- Much to your surprise, every egg starts out white. Those that end up white skip the pigmentation process at the shell gland. Keep in mind that the white shell laying chickens are genetically programmed to produce white eggs only. So, no other colors are added to their eggs.
- For the brown-colored shells, the eggs get this pigment during the final egg formation process in the uterus. That’s precisely how brown eggs get their colors from start to finish.
Why do you need eggs in your diet?
- Eating eggs is as essential as eating any other type of food. Eggs are nutritious and a great source of nutrients. A boiled egg contains 6 grams of protein, 0.6 grams of carbohydrates, 5 grams of fat (monounsaturated, polyunsaturated and saturated fat), cholesterol, and sodium.
- The egg white provides you with proteins and other nutrients such as riboflavin, niacin, sodium, chlorine, zinc, potassium, and sulfur. The egg yolk contains fat-soluble vitamins such as vitamins A, D, and E. Also, it contains vitamin B12, iron, folic acid, phosphorus, calcium, and copper. All these nutrients combine to keep you healthy and active throughout.
What should you consider when buying eggs? Just like other products, your eggs need to be in good condition. This means you should check for freshness, cracks, color, odor, and texture. All these attributes will determine the state of your eggs when it comes to their health benefits to you.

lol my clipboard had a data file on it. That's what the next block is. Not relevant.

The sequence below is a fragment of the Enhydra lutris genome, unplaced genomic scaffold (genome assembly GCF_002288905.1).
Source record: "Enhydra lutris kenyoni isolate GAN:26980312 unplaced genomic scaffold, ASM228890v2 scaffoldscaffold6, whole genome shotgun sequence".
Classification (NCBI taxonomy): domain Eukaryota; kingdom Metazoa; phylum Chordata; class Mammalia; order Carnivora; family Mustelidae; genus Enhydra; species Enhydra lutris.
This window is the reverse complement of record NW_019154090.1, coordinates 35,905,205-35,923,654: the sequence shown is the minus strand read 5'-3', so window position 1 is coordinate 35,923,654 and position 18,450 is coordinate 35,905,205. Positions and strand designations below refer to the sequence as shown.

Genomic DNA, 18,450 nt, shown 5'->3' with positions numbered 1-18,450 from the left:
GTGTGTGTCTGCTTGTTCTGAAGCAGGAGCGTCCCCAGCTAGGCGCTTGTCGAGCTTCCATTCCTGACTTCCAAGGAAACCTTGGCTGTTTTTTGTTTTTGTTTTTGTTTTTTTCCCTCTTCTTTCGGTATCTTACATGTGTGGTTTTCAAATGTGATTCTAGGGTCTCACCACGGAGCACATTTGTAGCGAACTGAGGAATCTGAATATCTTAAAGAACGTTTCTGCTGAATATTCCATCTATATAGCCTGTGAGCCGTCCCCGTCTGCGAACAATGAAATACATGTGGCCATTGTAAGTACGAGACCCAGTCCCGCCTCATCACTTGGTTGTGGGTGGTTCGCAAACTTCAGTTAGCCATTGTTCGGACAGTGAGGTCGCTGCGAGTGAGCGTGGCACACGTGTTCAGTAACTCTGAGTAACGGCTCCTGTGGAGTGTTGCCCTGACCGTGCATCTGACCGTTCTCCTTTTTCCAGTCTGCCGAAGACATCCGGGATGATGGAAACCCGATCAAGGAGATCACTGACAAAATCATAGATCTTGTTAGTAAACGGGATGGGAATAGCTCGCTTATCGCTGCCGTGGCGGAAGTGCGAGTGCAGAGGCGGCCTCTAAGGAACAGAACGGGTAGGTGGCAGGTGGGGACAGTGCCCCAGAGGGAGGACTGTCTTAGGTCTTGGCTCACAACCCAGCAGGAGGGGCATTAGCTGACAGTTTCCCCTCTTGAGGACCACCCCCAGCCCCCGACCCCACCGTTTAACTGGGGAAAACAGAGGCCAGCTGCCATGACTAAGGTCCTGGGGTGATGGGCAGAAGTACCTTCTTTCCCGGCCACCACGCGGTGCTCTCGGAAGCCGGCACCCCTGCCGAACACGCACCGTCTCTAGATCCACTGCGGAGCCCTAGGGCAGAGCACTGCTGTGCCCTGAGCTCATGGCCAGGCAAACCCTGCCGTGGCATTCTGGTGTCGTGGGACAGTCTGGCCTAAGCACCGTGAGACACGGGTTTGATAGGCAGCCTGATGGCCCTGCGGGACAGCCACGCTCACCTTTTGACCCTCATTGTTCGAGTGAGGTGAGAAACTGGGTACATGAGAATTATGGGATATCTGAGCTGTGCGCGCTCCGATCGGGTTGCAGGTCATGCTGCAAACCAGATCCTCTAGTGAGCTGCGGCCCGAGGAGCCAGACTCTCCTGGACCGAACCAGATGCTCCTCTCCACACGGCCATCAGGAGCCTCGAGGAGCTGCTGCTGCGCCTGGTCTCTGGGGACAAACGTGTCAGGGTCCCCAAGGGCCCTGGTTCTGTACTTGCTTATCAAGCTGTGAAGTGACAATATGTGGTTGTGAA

How should you store your eggs? You should keep your eggs in a cool, dry place and at room temperature before cooking. This is a way of encouraging you to eat healthy if you want to stay healthy.
Many people are always in confusion when discussing brown eggs and white eggs. Much of their confusion makes them believe that brown eggs are generally better in many different ways. Maybe, this could be as a result of assuming that any brown variant of food is naturally healthier than their white counterparts.
That is the reason you will probably find the majority of people consuming brown bread, brown sugar, or even brown rice. To them, these foods are nutritious and healthy. Brown variant in the diet is high on nutrition, and this rule seems to apply to brown eggs as well.
The nutrition difference, however, is negligence when comparing white eggs and brown eggs. Everything else between the two types of eggs is almost similar. In short, you can say that both white and brown eggs are the same in taste and nutritional value. All these similarities go beyond the usual perception about brown eggs being better than white eggs despite their different colors.
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Below is a Pinterest friendly photo…. so you can pin it to your Chicken Board!!